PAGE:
Calculating Child Support in Texas

Determining child support amounts in Texas is essentially a mathematical process. State law provides charts and formulas that explain how much child support the custodial parent is entitled to receive for the benefit of the child or the amount of child support a parent is obligated to pay.

I am Leonard M. Roth, a Houston lawyer with more than four decades of experience. If you have questions concerning child support, please call my office at 713-965-7608 today to schedule an appointment.

Understanding The Child Support Guidelines Approach

Child support is based on your gross income from all sources. Once you have calculated your gross income, you can deduct only three things:

  • 100 percent of your Social Security withholding
  • 100 percent of your federal income tax withholding as if you were a single person claiming one exemption and the standard deduction
  • The medical insurance premium cost for your child or children only (not your spouse or yourself)

Once you do those subtractions from gross income from all sources, you are left with a dollar amount that is known as your "net resource." You then multiply the net resource by a percent based on the number of children you have:

  • One child: 20 percent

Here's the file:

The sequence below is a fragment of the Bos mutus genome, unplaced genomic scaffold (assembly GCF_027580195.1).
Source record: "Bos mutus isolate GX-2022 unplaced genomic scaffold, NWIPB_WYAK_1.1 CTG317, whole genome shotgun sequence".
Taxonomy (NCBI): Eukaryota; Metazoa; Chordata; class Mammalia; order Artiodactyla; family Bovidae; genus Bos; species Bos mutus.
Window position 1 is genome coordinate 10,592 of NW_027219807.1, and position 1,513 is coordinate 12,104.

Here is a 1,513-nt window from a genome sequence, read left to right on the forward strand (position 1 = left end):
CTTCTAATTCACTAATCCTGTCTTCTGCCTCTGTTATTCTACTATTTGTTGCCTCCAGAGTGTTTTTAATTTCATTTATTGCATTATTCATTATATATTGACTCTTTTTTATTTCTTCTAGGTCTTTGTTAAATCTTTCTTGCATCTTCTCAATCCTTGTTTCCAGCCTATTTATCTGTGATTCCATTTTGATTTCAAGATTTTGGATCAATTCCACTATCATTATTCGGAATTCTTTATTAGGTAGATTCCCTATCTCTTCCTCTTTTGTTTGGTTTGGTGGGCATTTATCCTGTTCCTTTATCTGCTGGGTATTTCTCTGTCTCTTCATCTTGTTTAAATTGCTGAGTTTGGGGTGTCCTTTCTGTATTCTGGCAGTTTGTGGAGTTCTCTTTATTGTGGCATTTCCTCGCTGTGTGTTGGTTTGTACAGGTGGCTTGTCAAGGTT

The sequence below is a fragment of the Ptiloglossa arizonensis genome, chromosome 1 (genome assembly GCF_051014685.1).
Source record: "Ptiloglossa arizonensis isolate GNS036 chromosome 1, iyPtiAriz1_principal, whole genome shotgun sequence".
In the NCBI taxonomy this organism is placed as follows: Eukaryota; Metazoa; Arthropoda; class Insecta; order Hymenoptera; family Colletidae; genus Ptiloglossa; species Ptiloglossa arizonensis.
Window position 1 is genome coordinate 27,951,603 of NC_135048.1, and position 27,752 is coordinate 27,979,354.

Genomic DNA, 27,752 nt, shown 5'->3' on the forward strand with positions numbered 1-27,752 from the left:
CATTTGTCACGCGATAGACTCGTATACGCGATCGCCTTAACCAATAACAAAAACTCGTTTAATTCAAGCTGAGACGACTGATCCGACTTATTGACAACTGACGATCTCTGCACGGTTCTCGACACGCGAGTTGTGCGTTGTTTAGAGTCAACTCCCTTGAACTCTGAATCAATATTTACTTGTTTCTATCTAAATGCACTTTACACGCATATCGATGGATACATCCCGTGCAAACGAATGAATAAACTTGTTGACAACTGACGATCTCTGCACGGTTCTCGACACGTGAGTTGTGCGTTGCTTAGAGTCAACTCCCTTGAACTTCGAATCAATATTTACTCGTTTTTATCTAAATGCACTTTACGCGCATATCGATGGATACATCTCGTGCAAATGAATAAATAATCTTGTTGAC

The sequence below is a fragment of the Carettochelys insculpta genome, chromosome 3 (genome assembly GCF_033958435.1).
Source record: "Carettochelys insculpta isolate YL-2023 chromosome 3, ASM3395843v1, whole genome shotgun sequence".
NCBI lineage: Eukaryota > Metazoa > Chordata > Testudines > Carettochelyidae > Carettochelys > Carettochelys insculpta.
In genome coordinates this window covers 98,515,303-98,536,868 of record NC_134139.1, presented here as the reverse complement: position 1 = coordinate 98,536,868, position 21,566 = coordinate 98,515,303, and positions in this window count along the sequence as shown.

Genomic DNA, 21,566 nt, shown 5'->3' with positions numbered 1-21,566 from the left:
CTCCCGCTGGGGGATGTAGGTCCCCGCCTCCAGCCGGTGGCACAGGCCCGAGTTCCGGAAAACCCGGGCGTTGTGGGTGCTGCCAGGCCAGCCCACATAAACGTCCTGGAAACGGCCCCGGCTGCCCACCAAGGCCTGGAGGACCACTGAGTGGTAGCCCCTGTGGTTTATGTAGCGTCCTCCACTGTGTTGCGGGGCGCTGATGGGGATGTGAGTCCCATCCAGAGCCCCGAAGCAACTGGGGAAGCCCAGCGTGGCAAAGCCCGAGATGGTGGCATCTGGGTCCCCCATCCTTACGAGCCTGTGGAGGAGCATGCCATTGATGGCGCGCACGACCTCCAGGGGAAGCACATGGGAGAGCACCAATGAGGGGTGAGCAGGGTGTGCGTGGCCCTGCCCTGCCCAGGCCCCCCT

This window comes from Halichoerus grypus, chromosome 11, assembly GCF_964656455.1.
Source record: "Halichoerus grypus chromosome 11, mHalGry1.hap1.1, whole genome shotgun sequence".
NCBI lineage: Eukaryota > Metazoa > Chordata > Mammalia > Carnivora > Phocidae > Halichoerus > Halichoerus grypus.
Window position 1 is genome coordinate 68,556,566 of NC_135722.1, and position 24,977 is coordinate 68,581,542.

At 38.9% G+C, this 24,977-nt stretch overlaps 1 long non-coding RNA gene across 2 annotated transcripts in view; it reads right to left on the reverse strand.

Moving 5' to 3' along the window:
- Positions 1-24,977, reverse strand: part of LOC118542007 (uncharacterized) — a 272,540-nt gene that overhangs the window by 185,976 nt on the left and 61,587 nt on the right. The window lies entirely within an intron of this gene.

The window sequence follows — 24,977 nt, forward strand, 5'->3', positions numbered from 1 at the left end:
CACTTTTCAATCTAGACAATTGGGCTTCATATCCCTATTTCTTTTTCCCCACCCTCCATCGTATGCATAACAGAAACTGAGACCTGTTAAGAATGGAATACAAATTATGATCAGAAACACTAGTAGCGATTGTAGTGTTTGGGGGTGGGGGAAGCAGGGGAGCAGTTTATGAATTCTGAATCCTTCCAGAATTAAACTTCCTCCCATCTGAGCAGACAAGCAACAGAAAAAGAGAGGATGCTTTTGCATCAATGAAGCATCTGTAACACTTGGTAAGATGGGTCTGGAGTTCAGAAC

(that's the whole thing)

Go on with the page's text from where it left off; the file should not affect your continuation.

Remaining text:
• Two children: 25 percent
  • Three children: 30 percent
  • Four children or more: 35 percent

Under Texas law, the monthly child support net resource figure that is used to determine child support is capped. The net resource cap is $7,500 a month, which means that the maximum child support for two children is $1,875 per month (25 percent of $7,500). The payer of child support is also required to pay for the child's health insurance premium, because the payer is allowed to deduct that cost from gross income from all sources in determining net resource.

Considering The Needs Of The Child

Child support in Texas typically doesn't even pay for half of a child's or children's needs. Courts can increase the amount of child support if the primary joint managing conservator can prove by competent evidence that there is a need for additional child support above the cap. There are factors that the court can use to adjust the child support.

Child Support Modifications

Child support can be modified after divorce if the financial circumstances of the paying party, the receiving party or the child or children have substantially changed.

If illness or job loss has affected your ability to pay child support (or created a need for more if you are the custodial parent), I can prepare and file a request for a modification to your child support agreement or order.

To schedule a consultation with a family law specialist as certified by the Texas Board of Legal Specialization, please contact me online today. I serve clients in Houston, Texas, and all surrounding communities.